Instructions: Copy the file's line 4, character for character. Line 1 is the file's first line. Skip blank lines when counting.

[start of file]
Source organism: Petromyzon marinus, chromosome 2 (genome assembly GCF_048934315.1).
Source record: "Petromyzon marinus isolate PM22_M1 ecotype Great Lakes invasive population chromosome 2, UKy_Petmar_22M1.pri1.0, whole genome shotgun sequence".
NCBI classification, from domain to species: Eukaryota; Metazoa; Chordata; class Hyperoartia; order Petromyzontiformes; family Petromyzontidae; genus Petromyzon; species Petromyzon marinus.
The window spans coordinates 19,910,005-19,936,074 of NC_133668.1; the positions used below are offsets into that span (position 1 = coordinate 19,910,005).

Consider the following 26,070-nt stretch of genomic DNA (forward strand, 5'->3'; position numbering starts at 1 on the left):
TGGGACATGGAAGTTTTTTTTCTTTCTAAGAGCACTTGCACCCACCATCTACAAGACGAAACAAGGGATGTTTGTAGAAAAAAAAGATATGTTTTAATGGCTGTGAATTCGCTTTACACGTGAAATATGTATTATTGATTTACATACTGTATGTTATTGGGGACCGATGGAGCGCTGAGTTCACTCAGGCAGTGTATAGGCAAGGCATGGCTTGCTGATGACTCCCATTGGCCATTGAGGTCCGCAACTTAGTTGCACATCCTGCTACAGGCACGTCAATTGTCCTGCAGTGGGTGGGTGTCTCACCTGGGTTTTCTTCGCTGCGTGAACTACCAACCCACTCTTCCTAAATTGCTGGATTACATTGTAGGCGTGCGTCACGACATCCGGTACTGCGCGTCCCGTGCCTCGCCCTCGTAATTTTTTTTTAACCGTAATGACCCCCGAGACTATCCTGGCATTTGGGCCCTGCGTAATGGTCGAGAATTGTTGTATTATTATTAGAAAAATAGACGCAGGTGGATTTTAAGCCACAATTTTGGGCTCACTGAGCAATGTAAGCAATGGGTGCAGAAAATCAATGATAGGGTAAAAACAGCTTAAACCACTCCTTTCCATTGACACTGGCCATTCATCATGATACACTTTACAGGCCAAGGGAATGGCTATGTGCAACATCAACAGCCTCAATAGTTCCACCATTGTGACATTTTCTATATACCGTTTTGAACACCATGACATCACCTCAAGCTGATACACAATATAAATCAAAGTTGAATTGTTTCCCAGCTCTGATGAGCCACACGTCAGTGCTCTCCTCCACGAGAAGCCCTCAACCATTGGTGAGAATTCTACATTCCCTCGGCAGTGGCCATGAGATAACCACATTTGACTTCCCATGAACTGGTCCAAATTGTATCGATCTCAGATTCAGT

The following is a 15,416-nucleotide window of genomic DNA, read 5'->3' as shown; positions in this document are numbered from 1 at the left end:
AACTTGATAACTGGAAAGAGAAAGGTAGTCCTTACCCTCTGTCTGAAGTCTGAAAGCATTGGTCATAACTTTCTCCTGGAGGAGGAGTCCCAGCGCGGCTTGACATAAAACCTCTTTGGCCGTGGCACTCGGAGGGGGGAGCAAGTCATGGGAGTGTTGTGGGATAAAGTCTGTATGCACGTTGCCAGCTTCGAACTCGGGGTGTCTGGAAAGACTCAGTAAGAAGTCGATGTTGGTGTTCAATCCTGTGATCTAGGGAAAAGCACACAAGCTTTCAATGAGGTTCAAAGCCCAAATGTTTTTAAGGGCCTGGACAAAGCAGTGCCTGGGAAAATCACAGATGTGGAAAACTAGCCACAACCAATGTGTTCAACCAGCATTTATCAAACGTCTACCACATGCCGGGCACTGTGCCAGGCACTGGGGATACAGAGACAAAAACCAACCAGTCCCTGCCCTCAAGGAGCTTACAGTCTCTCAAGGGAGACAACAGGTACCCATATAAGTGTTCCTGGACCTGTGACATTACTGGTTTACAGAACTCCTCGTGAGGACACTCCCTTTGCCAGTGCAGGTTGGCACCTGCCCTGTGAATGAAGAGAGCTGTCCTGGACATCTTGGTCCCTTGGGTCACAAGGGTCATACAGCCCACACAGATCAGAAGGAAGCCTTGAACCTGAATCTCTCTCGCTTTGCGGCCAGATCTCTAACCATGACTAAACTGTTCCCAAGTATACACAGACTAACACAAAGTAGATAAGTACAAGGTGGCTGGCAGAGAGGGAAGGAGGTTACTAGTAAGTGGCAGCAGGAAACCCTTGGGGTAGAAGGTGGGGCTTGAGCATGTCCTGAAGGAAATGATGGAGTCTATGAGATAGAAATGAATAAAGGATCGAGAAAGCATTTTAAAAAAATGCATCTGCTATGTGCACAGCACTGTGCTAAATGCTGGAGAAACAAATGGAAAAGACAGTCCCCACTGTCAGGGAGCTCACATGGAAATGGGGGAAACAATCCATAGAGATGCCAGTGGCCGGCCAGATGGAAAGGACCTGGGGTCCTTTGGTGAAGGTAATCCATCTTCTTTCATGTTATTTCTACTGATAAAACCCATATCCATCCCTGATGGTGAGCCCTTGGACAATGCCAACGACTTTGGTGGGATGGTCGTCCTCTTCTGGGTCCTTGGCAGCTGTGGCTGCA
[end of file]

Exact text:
The window spans coordinates 19,910,005-19,936,074 of NC_133668.1; the positions used below are offsets into that span (position 1 = coordinate 19,910,005).